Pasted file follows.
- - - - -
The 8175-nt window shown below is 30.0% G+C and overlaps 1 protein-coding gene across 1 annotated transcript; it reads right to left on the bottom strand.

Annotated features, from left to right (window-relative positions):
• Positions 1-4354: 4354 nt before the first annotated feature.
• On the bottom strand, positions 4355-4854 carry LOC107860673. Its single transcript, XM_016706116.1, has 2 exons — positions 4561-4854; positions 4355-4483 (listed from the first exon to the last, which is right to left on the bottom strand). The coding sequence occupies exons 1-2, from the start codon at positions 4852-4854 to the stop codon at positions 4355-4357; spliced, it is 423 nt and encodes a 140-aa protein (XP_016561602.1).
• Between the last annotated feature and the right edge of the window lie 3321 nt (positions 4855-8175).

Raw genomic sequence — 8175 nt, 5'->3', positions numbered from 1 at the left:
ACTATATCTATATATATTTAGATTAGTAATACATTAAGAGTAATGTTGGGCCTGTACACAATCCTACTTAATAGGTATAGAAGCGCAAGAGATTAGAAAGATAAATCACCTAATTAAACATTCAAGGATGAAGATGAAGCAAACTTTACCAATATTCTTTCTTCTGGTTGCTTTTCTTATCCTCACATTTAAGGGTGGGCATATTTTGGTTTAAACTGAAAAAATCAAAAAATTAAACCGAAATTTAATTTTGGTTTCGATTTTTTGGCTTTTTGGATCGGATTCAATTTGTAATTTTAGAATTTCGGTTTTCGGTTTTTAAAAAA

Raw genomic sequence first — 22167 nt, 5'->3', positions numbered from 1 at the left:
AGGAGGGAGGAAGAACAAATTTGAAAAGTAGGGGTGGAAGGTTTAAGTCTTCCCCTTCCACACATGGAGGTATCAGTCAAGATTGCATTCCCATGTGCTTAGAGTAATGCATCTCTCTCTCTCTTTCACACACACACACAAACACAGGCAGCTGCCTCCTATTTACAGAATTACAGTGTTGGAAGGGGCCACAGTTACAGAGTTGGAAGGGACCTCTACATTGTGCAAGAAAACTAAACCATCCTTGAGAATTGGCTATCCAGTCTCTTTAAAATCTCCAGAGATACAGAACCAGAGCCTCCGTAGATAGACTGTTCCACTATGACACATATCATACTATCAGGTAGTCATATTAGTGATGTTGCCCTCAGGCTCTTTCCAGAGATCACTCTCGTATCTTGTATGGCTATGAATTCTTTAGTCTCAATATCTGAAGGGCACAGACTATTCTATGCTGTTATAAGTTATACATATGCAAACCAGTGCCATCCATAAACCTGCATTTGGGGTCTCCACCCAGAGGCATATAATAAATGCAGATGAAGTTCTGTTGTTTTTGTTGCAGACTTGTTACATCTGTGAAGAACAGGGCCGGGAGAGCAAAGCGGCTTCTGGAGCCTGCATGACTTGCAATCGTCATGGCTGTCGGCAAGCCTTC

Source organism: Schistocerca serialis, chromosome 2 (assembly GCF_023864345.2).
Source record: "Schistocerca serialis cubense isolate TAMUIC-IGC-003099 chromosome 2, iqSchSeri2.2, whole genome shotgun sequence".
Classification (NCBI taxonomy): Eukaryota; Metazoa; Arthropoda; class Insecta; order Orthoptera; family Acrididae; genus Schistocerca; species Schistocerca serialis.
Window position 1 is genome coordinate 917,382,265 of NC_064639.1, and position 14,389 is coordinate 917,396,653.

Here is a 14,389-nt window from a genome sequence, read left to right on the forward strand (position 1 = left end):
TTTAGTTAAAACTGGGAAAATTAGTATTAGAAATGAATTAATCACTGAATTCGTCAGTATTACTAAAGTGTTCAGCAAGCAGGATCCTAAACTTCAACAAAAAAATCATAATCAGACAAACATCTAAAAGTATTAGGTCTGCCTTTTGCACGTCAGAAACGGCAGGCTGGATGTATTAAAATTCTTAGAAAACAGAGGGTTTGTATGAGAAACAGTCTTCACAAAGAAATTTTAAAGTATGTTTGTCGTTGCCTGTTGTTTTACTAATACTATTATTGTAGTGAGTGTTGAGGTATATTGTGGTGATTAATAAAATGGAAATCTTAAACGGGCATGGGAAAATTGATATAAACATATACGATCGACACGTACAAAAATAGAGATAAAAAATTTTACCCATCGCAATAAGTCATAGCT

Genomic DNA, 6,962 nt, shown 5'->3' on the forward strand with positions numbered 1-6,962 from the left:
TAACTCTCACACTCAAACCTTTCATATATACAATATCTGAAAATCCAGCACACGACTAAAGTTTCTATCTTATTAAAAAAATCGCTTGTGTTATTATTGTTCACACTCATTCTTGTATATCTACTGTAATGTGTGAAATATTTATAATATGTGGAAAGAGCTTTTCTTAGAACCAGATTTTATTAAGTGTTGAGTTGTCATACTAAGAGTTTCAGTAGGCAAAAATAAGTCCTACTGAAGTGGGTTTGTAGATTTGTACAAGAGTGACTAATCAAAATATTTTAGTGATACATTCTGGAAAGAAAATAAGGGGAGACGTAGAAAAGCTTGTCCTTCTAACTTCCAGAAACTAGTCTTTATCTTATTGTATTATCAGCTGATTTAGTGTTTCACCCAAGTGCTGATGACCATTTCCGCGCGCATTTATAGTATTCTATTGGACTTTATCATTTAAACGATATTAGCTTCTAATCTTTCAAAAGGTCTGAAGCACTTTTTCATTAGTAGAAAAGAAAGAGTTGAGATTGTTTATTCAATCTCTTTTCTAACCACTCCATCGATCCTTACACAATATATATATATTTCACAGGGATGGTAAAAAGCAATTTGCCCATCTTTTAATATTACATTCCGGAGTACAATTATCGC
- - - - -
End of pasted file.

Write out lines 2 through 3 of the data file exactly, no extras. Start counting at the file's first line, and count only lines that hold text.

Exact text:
Annotated features, from left to right (window-relative positions):
• Positions 1-4354: 4354 nt before the first annotated feature.